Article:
Texts / Frederico Coelho
Familiar Strangers(Frederico Coelho - text for the exhibition “Collision Collusion Collision,” at Lurixs gallery in August of 2018)
A few years ago, Gustavo began an aesthetic experiment through his Instagram account. As a resident of New York for seven years, the daily commute to his studio in Harlem has become the grounds for a visual and conceptual examination. The series, entitled "Turrell of Harlem" (a work in hashtag), set the tone for a poetic synthesis of work presented at Lurixs. All of the works engage a series of concerns that unfold on various fronts, the first being a journey through a robust set of ideas produced by the history of art (i.e., the archive, tradition) and contemporary expectations. Here, nothing is gratuitous or excessive. In the works, Gustavo is observing the industrial materiality of our time through a network of meetings and disagreements, or, in the words used in the exhibition, of collusions and collisions.
If art history and the streets are these vectors of the invention of the new from possible collisions in the production of "familiar strangers," it is because Gustavo believes that it is not about producing new forms or claiming a personal style. Everything is loose on the air platform. It is about colliding things in intervals: small displacements whose gaps (between eye and reflex, concrete and glass, consumption and nature) allow the emergence of new meanings for the gaze—his and ours.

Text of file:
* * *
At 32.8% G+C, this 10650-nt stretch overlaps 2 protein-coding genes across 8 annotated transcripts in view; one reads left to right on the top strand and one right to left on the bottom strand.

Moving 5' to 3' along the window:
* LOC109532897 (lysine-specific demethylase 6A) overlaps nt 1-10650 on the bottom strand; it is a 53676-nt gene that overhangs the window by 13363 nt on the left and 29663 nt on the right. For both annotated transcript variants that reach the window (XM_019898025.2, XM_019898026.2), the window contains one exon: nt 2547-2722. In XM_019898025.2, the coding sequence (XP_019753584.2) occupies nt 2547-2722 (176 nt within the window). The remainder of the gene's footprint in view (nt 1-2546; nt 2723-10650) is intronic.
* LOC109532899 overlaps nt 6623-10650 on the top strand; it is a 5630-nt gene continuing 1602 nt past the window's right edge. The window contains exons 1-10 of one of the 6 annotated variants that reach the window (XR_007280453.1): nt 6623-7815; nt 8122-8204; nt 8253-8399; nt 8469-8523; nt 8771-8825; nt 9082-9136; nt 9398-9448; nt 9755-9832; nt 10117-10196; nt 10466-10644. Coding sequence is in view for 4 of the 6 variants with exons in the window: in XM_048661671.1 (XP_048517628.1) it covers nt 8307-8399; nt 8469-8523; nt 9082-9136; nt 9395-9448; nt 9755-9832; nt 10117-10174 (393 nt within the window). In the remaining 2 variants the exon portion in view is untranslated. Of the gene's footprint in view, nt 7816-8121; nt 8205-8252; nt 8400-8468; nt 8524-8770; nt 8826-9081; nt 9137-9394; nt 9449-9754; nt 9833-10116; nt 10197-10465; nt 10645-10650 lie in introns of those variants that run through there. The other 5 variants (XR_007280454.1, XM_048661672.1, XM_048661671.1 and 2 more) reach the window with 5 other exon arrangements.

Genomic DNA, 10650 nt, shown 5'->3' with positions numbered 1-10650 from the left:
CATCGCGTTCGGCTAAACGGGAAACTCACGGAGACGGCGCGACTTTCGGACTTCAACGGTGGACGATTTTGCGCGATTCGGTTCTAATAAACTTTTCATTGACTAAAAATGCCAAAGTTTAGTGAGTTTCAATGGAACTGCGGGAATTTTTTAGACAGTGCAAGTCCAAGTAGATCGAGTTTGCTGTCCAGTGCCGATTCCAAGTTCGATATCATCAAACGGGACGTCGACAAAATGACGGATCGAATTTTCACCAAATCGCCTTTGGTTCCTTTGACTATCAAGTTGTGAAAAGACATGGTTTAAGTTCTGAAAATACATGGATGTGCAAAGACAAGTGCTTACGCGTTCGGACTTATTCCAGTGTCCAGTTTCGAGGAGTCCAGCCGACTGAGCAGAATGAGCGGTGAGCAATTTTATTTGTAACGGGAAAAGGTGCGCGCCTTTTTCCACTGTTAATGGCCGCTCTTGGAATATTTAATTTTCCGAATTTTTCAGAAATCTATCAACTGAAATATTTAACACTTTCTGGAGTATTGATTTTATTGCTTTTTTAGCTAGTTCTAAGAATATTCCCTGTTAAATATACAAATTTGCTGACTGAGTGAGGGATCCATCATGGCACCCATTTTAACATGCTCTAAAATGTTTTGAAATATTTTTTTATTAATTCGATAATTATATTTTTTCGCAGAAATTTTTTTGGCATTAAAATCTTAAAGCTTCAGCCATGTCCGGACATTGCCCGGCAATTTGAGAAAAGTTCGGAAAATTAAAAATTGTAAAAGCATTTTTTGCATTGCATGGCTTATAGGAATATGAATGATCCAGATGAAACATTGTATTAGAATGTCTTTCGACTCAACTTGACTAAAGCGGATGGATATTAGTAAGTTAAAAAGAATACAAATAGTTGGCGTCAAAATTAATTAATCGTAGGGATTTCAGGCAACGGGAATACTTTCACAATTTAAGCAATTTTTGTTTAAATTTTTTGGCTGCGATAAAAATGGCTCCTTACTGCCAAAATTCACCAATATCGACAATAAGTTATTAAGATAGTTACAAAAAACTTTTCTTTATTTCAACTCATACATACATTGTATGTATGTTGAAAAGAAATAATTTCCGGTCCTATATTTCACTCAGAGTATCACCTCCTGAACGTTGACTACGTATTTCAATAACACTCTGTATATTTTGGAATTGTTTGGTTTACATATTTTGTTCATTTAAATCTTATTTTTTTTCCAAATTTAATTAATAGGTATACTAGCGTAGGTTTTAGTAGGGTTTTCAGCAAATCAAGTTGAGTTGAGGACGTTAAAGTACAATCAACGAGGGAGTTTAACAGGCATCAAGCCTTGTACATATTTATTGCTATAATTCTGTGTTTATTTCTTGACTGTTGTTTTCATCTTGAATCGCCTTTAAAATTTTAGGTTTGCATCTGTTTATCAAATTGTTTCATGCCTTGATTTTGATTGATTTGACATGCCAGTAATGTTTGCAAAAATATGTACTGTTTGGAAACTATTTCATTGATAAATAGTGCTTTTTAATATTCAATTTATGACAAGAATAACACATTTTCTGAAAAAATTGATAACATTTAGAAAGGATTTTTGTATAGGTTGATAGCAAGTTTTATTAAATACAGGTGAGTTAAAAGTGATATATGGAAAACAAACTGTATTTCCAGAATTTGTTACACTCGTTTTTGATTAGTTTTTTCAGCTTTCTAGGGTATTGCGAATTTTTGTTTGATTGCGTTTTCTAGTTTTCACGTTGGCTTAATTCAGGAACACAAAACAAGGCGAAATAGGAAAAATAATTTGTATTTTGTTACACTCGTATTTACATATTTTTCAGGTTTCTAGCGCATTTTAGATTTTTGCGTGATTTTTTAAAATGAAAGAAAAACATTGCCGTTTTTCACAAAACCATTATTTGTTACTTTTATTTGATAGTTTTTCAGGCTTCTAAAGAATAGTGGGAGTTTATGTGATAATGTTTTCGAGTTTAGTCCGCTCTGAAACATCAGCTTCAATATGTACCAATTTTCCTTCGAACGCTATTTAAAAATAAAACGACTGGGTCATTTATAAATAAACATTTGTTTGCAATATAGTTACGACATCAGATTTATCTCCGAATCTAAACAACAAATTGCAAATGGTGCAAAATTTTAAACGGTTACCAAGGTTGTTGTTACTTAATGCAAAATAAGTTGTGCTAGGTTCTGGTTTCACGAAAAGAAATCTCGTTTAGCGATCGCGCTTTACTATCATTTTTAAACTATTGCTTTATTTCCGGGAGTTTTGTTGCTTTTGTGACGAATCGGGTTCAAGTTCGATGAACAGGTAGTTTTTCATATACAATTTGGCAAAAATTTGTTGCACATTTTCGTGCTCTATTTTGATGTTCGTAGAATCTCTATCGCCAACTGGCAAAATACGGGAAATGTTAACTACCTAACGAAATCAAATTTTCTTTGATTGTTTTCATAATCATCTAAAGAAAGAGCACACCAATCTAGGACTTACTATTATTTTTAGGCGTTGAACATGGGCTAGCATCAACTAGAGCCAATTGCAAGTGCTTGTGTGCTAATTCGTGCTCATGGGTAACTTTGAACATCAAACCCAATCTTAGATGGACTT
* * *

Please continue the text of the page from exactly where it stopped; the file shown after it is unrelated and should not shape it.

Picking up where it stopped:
In "Harlem Turrell," for example, Gustavo references the North American artist James Turrell, who is celebrated for his experiments with light, color, and space, by documenting the brick landscape of a historical building. As shown in more than three hundred photos recorded over the course of the four years between 2013 to 2017, the repetition of the emptiness between the buildings displaces the material reference—space—in favor of the playful fluctuation of light—time. The gap between the buildings gains density when we retain Turrell's reference in our eyes. Exemplifying the artist's commitment to questioning institutional exhibition spaces, Gustavo's research allows us to acknowledge the art simulated by everyday landscapes. This process of approaching by edges, of rubbing surfaces, can also be seen in his metallic sculptures from the series “Measure of Dispersion.” In the title, Gustavo again privileges the contact between concepts whose overlaps activate a certain friction. The measure of dispersion—that is, the calculation of loss—can be extended to situations in which multiple mirrors—the measure—cause the dismantling of the gaze—the dispersal. Whatever perspective we approach, we automatically lose it. In the mirroring of the world, what we look at somehow looks beyond us. Its impeccably polished materials of each piece seem to refer to the place that minimalism holds in our aesthetic archive. But here the collision and the interval settle: each piece's materials are automotive, ordinary industrial products, displaced to a degree that its finished presentation eludes and overwhelms the senses.